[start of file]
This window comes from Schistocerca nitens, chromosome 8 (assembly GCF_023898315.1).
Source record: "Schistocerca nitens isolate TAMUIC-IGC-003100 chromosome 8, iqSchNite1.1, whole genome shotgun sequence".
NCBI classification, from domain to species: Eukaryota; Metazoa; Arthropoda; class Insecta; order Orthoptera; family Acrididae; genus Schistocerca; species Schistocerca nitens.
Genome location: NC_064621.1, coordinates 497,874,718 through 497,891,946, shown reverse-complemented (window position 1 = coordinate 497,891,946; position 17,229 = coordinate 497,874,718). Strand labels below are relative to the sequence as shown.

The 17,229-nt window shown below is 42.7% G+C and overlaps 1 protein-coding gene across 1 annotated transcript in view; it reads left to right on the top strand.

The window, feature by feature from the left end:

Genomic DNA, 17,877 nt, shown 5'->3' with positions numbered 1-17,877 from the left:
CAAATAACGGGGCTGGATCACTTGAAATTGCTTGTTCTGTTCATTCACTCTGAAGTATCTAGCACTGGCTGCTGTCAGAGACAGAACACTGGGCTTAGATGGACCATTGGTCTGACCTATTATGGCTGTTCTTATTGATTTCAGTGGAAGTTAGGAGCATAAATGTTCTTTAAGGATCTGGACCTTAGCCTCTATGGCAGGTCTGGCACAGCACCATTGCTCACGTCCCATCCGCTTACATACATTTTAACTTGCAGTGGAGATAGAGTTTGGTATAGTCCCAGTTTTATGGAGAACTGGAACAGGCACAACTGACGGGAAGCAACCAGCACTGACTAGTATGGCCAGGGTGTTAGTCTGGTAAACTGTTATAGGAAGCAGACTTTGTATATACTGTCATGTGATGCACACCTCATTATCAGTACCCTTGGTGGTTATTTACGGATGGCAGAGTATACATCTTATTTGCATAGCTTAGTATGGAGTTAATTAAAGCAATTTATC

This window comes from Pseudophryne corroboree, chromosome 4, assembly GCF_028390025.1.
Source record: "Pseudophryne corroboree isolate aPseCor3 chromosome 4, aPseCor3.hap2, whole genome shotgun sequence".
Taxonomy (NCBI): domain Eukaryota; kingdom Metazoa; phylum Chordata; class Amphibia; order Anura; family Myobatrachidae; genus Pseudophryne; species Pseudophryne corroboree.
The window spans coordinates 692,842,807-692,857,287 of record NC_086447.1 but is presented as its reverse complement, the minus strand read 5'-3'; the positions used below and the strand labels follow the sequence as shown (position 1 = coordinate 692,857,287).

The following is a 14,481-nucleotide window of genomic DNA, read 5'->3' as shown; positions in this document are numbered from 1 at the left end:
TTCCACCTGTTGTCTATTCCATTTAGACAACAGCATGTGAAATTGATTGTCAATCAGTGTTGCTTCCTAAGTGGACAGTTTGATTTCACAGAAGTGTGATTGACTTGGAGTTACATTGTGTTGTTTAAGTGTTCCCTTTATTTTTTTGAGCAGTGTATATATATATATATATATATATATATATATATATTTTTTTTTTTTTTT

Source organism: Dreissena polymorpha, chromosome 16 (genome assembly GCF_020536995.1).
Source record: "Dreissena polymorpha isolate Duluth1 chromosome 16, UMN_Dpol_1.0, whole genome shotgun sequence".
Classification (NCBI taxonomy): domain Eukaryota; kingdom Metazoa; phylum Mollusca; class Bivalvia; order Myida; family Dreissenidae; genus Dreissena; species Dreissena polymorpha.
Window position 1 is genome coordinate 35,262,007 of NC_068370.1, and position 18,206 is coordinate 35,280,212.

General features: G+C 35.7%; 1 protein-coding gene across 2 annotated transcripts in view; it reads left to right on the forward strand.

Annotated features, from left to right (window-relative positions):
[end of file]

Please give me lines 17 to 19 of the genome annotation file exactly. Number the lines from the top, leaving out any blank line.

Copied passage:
Classification (NCBI taxonomy): domain Eukaryota; kingdom Metazoa; phylum Mollusca; class Bivalvia; order Myida; family Dreissenidae; genus Dreissena; species Dreissena polymorpha.
Window position 1 is genome coordinate 35,262,007 of NC_068370.1, and position 18,206 is coordinate 35,280,212.

General features: G+C 35.7%; 1 protein-coding gene across 2 annotated transcripts in view; it reads left to right on the forward strand.